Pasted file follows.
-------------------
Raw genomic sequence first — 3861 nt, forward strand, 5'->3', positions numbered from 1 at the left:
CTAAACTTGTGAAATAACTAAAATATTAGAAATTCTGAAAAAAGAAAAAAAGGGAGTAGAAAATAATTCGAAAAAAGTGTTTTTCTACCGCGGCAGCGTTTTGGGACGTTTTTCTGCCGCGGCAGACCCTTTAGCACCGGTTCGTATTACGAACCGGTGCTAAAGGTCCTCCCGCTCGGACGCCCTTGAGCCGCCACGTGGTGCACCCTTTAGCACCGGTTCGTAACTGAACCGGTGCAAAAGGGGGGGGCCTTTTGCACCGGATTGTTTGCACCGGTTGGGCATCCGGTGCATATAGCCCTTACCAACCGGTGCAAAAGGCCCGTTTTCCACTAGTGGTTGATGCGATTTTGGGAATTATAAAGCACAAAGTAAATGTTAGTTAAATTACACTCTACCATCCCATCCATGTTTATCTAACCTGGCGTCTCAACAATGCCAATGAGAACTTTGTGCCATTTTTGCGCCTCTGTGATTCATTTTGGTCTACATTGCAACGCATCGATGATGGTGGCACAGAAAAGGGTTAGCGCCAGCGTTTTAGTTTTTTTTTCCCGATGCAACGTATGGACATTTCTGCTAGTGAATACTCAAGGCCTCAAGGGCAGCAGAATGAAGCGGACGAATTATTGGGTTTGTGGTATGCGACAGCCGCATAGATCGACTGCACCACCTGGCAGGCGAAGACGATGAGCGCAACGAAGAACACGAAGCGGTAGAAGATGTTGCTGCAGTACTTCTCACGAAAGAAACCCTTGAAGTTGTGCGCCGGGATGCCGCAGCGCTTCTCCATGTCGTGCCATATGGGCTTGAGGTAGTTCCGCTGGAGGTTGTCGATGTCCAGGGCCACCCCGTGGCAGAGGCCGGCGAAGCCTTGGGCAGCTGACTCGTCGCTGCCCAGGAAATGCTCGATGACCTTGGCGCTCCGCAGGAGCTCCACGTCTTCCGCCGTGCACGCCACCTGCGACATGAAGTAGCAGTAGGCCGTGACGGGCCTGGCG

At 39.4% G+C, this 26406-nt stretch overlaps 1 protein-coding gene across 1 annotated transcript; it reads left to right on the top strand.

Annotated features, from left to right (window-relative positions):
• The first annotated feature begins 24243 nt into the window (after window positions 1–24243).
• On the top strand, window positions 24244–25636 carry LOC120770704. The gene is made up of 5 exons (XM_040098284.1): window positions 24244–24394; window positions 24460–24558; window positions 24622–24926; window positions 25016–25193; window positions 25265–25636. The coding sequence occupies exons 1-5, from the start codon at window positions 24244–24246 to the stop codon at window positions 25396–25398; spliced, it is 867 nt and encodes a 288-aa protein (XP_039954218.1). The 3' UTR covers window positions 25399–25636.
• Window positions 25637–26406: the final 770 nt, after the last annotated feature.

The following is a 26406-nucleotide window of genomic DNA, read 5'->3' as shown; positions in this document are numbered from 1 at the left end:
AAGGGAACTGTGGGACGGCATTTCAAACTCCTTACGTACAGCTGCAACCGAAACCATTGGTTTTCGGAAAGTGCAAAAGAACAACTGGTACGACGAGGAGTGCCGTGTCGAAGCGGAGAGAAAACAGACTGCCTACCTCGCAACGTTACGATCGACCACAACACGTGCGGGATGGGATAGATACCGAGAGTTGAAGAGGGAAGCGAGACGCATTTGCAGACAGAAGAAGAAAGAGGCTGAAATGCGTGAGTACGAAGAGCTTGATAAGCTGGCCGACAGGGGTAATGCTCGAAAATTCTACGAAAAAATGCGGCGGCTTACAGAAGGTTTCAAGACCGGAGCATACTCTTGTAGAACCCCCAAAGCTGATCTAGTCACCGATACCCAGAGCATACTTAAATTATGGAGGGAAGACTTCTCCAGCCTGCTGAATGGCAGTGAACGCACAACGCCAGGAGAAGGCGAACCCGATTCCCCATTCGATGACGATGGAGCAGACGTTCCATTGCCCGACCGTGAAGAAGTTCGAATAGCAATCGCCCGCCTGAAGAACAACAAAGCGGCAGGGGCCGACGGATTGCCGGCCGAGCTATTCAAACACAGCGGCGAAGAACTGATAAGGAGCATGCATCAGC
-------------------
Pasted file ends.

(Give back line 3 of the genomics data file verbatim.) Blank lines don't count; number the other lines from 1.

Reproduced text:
At 39.4% G+C, this 26406-nt stretch overlaps 1 protein-coding gene across 1 annotated transcript; it reads left to right on the top strand.